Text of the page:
What You Need To Know About Cap Rates As A Passive Investor

If you’ve invested in residential real estate before, you have some important, basic lingo like rental income, mortgage interest, and amortization under your belt. When you step into the world of commercial real estate, you’ll begin to see other terms, like “cap rate”, thrown around as if everyone inherently knows what that means.


It’s okay if you don’t know what a cap rate is or what it’s used for. It can be challenging to understand and hard to calculate. As a passive investor, you won’t have to do any of the hairy work to calculate cap rates, but it’s helpful to have a very basic grasp on what they are.


Keep reading to find out what a cap rate is, how it’s calculated, what it’s used for, and what you need to know about cap rates as a passive investor in a real estate syndication.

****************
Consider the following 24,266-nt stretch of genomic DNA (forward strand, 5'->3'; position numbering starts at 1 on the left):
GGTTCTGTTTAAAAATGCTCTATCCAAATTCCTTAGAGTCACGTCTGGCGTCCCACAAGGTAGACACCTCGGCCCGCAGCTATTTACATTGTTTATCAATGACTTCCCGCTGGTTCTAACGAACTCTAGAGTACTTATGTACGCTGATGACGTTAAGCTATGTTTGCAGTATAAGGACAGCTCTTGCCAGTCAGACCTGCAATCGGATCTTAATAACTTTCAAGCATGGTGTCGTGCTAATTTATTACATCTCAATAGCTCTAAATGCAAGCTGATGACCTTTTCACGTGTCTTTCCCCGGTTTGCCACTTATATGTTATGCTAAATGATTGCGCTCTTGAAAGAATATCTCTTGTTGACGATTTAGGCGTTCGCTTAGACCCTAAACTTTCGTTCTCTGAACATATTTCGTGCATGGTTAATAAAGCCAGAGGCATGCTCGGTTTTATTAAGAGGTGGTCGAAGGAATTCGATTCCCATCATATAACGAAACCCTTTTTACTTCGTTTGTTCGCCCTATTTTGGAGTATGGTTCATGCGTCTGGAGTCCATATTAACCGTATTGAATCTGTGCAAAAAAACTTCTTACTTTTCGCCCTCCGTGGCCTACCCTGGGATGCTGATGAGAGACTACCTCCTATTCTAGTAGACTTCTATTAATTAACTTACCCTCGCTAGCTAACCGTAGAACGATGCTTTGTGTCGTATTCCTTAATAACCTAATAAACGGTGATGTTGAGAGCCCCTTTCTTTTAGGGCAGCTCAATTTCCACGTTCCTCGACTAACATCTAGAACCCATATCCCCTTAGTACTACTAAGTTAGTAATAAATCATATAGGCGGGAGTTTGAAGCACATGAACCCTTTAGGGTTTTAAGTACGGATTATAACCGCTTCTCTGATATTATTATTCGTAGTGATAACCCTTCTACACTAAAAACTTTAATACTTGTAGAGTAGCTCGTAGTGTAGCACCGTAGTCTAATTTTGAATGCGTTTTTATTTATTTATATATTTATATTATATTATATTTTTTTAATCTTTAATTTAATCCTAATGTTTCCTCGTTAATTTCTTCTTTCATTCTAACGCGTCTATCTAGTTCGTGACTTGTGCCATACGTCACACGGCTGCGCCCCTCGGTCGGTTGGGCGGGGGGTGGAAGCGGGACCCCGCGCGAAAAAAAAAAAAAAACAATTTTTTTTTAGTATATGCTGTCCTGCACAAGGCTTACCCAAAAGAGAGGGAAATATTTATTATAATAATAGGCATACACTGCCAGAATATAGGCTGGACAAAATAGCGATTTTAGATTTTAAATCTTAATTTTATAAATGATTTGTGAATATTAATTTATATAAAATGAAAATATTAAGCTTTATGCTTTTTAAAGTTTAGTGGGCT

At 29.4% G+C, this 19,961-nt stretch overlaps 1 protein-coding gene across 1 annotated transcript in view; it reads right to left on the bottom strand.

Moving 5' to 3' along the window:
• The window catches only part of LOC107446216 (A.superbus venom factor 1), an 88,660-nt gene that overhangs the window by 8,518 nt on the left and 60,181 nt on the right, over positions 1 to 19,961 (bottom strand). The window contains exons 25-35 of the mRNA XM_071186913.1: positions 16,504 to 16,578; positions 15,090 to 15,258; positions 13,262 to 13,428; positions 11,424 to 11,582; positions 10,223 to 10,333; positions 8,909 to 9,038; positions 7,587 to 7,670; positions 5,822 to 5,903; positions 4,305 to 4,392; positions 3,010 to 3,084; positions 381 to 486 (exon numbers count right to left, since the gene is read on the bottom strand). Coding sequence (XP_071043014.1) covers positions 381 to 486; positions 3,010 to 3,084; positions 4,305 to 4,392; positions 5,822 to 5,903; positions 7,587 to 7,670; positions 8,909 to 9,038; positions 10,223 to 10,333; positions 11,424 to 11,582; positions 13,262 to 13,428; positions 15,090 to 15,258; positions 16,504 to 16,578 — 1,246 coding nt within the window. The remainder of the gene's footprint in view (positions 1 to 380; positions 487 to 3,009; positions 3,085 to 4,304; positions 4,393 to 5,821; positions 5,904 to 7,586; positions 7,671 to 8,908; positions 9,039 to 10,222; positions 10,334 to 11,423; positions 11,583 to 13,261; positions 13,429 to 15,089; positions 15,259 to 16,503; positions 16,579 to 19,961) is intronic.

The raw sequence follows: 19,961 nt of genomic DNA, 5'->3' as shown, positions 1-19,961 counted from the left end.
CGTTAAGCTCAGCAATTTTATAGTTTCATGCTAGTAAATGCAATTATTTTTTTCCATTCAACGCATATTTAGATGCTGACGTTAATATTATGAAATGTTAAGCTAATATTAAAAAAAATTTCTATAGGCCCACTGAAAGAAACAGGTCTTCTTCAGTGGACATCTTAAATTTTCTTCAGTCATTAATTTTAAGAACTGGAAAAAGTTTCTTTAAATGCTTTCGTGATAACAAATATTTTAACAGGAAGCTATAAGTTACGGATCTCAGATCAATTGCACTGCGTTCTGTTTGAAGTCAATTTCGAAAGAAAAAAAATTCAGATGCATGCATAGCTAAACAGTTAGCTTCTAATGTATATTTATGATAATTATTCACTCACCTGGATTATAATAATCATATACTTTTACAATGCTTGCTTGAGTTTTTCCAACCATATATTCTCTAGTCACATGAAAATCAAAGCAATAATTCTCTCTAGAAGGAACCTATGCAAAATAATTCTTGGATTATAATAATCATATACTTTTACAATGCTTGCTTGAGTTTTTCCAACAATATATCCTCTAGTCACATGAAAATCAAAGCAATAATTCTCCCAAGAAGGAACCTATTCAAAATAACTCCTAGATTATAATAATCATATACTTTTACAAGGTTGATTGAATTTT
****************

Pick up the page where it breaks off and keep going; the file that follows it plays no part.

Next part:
What Are Cap Rates?


Cap rate is short for capitalization rate and is used to indicate the rate of return expected for a particular property. Investors use cap rate to estimate their potential ROI (return on investment) for a particular asset.


When someone says a property has a cap rate of 5%, or that assets in a given area are trading around a 5-cap, they are talking about the return on that property.


How Are Cap Rates Calculated?


There are multiple ways to come up with a cap rate, so be sure to always ask how it was calculated.


Most cap rates are calculated by taking the net operating income and dividing it by the market value. Cue the example for clarity -


Cap Rate Example


Let’s talk about a property valued at $1 million. Over the past year, it’s brought in $100,000 in rental income.